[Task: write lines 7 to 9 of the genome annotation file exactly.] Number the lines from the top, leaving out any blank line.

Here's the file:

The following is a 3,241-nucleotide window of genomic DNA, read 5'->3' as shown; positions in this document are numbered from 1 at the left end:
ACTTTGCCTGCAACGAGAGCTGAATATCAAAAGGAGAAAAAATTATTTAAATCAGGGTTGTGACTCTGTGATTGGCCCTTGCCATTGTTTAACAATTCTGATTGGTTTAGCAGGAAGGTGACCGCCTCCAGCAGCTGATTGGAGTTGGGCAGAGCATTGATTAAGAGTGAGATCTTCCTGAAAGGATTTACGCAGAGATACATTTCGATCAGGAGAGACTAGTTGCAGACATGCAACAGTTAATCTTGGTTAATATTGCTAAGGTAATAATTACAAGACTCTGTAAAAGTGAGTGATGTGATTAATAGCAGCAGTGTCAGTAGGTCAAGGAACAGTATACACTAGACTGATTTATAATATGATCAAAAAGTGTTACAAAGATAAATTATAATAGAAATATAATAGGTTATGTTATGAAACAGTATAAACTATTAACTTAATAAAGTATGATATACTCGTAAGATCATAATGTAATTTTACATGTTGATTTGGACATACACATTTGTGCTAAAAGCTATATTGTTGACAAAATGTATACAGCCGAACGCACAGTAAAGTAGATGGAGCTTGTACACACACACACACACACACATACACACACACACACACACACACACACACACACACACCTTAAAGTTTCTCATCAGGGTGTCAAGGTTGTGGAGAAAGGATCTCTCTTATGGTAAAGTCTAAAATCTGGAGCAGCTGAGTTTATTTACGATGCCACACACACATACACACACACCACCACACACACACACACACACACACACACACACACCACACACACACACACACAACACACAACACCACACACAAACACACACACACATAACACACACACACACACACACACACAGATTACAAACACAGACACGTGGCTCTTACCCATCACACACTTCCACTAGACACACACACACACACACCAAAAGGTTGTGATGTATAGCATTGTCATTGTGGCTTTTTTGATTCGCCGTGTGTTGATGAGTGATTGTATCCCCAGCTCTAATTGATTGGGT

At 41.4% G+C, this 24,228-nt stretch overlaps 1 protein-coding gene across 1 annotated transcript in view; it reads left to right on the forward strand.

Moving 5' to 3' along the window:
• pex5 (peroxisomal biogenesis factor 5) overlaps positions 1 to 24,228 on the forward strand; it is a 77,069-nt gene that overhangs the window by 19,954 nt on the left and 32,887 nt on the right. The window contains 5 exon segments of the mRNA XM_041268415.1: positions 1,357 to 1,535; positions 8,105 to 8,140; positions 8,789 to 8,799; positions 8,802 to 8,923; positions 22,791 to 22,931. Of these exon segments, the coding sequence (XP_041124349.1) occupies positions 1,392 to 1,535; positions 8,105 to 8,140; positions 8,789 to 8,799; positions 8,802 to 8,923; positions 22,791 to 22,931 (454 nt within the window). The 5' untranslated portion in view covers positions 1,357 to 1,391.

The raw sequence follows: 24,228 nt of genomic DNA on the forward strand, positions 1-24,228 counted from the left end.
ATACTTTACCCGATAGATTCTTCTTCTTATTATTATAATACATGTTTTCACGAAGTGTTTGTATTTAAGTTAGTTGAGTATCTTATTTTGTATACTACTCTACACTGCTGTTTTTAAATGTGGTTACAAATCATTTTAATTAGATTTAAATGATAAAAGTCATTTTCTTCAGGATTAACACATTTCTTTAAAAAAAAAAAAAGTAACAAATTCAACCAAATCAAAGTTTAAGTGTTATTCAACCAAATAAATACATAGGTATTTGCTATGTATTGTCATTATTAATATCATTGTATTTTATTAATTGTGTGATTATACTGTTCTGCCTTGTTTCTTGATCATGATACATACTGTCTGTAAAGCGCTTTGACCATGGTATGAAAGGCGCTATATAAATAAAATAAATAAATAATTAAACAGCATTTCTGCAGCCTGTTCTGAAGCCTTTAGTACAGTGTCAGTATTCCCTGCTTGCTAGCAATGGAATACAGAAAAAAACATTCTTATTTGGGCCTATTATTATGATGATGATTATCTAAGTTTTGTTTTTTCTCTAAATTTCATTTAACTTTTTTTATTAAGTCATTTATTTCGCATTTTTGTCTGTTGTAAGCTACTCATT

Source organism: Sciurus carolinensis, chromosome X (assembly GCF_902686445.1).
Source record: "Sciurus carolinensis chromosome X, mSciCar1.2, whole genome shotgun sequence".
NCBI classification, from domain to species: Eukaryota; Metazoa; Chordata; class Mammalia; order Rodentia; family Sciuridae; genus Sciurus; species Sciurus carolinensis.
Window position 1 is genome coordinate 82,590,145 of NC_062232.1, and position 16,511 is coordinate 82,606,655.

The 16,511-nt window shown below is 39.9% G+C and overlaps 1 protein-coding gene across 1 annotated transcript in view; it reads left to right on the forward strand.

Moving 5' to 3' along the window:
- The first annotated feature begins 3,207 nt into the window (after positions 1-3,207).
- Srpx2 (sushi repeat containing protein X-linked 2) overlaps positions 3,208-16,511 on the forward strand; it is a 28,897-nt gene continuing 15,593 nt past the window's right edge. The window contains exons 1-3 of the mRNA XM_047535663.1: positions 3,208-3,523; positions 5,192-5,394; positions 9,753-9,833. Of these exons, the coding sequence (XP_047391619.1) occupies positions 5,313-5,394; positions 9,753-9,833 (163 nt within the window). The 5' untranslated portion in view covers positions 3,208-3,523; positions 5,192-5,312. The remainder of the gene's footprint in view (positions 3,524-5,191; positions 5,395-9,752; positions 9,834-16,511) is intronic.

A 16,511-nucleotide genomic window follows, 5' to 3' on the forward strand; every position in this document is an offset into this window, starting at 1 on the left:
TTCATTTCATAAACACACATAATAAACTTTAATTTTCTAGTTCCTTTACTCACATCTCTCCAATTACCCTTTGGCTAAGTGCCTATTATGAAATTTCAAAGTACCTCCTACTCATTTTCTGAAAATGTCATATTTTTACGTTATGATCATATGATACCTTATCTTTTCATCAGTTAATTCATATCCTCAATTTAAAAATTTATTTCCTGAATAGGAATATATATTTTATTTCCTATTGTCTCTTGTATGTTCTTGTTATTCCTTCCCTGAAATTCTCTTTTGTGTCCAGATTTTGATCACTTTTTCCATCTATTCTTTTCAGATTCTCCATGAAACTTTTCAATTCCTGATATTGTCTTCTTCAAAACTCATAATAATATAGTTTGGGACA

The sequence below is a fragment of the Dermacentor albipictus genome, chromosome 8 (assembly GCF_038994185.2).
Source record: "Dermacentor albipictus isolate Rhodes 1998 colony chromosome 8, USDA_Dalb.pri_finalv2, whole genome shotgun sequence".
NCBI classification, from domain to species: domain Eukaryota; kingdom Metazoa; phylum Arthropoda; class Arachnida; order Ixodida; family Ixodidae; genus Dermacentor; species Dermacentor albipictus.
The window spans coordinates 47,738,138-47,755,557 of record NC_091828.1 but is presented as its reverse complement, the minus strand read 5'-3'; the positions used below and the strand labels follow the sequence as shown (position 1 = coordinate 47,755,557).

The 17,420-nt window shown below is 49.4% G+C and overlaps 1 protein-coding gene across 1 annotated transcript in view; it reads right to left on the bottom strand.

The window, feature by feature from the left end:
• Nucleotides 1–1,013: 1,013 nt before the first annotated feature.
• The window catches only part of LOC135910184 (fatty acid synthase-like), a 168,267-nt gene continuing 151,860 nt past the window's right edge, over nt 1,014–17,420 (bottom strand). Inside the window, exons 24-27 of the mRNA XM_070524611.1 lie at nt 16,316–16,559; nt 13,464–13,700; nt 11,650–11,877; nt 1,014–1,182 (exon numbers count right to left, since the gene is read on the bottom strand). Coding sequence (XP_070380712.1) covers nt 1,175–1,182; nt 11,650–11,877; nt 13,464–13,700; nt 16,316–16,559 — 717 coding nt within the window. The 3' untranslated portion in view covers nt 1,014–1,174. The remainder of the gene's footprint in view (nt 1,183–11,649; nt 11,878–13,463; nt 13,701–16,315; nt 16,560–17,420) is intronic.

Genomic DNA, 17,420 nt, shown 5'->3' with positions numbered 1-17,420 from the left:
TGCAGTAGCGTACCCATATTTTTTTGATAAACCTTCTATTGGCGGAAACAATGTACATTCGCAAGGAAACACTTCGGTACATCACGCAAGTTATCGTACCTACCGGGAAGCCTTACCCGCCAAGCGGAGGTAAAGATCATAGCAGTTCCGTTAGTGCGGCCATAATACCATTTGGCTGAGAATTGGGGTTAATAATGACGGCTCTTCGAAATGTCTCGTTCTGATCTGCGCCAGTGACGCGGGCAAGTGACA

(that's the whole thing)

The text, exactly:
ATACTTTACCCGATAGATTCTTCTTCTTATTATTATAATACATGTTTTCACGAAGTGTTTGTATTTAAGTTAGTTGAGTATCTTATTTTGTATACTACTCTACACTGCTGTTTTTAAATGTGGTTACAAATCATTTTAATTAGATTTAAATGATAAAAGTCATTTTCTTCAGGATTAACACATTTCTTTAAAAAAAAAAAAAGTAACAAATTCAACCAAATCAAAGTTTAAGTGTTATTCAACCAAATAAATACATAGGTATTTGCTATGTATTGTCATTATTAATATCATTGTATTTTATTAATTGTGTGATTATACTGTTCTGCCTTGTTTCTTGATCATGATACATACTGTCTGTAAAGCGCTTTGACCATGGTATGAAAGGCGCTATATAAATAAAATAAATAAATAATTAAACAGCATTTCTGCAGCCTGTTCTGAAGCCTTTAGTACAGTGTCAGTATTCCCTGCTTGCTAGCAATGGAATACAGAAAAAAACATTCTTATTTGGGCCTATTATTATGATGATGATTATCTAAGTTTTGTTTTTTCTCTAAATTTCATTTAACTTTTTTTATTAAGTCATTTATTTCGCATTTTTGTCTGTTGTAAGCTACTCATT

Source organism: Sciurus carolinensis, chromosome X (assembly GCF_902686445.1).
Source record: "Sciurus carolinensis chromosome X, mSciCar1.2, whole genome shotgun sequence".